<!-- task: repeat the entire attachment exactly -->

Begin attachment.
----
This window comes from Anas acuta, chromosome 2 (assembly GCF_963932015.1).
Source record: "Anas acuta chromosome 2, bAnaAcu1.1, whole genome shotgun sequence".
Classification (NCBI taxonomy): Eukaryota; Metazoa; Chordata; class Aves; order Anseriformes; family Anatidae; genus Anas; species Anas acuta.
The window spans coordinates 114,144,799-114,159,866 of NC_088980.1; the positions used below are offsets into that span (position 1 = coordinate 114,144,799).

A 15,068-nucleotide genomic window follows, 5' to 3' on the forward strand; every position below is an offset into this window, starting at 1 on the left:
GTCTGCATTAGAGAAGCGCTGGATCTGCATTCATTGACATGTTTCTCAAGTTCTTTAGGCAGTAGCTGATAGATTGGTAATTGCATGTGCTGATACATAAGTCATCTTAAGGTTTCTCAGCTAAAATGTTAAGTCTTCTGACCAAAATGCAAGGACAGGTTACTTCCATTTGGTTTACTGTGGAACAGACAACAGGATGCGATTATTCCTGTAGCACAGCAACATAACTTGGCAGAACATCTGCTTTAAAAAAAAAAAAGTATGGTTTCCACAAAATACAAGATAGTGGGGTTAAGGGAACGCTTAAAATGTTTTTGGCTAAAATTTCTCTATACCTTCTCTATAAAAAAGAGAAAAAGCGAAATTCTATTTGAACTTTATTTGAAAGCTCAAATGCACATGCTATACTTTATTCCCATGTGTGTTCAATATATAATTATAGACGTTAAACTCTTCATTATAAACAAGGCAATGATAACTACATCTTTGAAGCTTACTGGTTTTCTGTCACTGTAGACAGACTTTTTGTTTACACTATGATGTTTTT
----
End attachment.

This window comes from Anas acuta, chromosome 2 (assembly GCF_963932015.1).
Source record: "Anas acuta chromosome 2, bAnaAcu1.1, whole genome shotgun sequence".
Classification (NCBI taxonomy): Eukaryota; Metazoa; Chordata; class Aves; order Anseriformes; family Anatidae; genus Anas; species Anas acuta.
The window spans coordinates 114,144,799-114,159,866 of NC_088980.1; the positions used below are offsets into that span (position 1 = coordinate 114,144,799).

A 15,068-nucleotide genomic window follows, 5' to 3' on the forward strand; every position below is an offset into this window, starting at 1 on the left:
GTCTGCATTAGAGAAGCGCTGGATCTGCATTCATTGACATGTTTCTCAAGTTCTTTAGGCAGTAGCTGATAGATTGGTAATTGCATGTGCTGATACATAAGTCATCTTAAGGTTTCTCAGCTAAAATGTTAAGTCTTCTGACCAAAATGCAAGGACAGGTTACTTCCATTTGGTTTACTGTGGAACAGACAACAGGATGCGATTATTCCTGTAGCACAGCAACATAACTTGGCAGAACATCTGCTTTAAAAAAAAAAAAGTATGGTTTCCACAAAATACAAGATAGTGGGGTTAAGGGAACGCTTAAAATGTTTTTGGCTAAAATTTCTCTATACCTTCTCTATAAAAAAGAGAAAAAGCGAAATTCTATTTGAACTTTATTTGAAAGCTCAAATGCACATGCTATACTTTATTCCCATGTGTGTTCAATATATAATTATAGACGTTAAACTCTTCATTATAAACAAGGCAATGATAACTACATCTTTGAAGCTTACTGGTTTTCTGTCACTGTAGACAGACTTTTTGTTTACACTATGATGTTTTT